Friday, March 15, 2013
Favourite Games: Widelands
Widelands - a strategy game where you build up your civilization and defend it from your enemies. The best defense may well be striking first. Widelands is an open source game, and is said to be similar to Settlers II. The game is still evolving, but is already very enjoyable.
The game contains a complex economy, with different types of goods and buildings that produce goods or process goods from one form to another. In fact, building and then maintaining a working economy is the main part of the gameplay. There is also fighting with your neighbors, of course, but the battles take place with a minimal input. The only real choice is what to attack, and when to do it.
Each warrior needs an axe. Axes are made in an axe factory using iron and coal. Iron is made by combining coal and iron ore in a smelter, these two resources one gets by constructing a mine at a suitable mountain site. However, the miners work only when they are well fed, which requires bread, meat, or fish, prepared into meals in a tavern. Every item produced is transported along roads between the buildings, so having an efficient road network in necessary for a productive economy. When the flow of wares becomes too much for the carriers, one can breed oxen for use as pack animals.
I like building my empire more than I like fighting the other players, so it suits me fine that the game emphasizes construction over battles. It feels nice to construct an efficient system of factories. In the game I played while writing this post, I ran out of wood in the beginning and then all construction projects ground to a halt. I had a small border battle with my green neighbor, but that war fizzled out when we both ran out of fighters. Then I lost some time before constructing an axe factory, since I believed it required a master blacksmith (which it doesn't). Another thing that caused trouble is that upgrading a building wastes all resources in it. (To save them, one has to order the stores to be emptied before upgrading. This problem is discussed on the bug tracker.) My greedy neighbors left me alone for quite some time even though my defenses were very thin, but eventually they defeated me by burning down my head quarter and storage. I'll get them next time though.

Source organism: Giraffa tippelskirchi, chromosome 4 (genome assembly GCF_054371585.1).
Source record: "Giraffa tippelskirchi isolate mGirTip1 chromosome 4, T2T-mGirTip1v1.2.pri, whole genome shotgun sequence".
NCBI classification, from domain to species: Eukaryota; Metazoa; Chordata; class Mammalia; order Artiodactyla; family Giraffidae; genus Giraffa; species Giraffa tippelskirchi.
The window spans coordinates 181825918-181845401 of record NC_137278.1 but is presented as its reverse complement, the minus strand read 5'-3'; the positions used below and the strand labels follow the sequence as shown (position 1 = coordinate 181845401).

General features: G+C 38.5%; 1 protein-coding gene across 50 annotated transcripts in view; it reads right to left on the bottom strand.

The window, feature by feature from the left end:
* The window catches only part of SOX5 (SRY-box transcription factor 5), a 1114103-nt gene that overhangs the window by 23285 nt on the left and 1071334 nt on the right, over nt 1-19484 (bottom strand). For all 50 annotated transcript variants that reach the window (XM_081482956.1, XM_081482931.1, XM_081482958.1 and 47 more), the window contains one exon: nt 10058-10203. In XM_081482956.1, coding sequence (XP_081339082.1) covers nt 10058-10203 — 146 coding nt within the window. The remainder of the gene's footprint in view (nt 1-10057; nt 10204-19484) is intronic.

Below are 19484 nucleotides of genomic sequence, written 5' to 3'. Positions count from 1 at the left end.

There is a bit of a learning curve for this game, it takes time to find out how the wares should flow between the different buildings. There is some in-game help, in the form of a tutorial game and a list of all wares and how they are produced. The game music is quite monotonous. Because of it, the game is locally known as the meeh-meeh game. In all other respects, a great game! There is a multiplayer mode which I have not tried, but it sounds like great fun.
If you feel brave, try out the development version. The current development version, in preparation of release 18, still has some rough edges, but also notable improvements over the last stable release (17). The graphics is nicer and the colors have improved a lot. They were very saturated before, but are calmer now.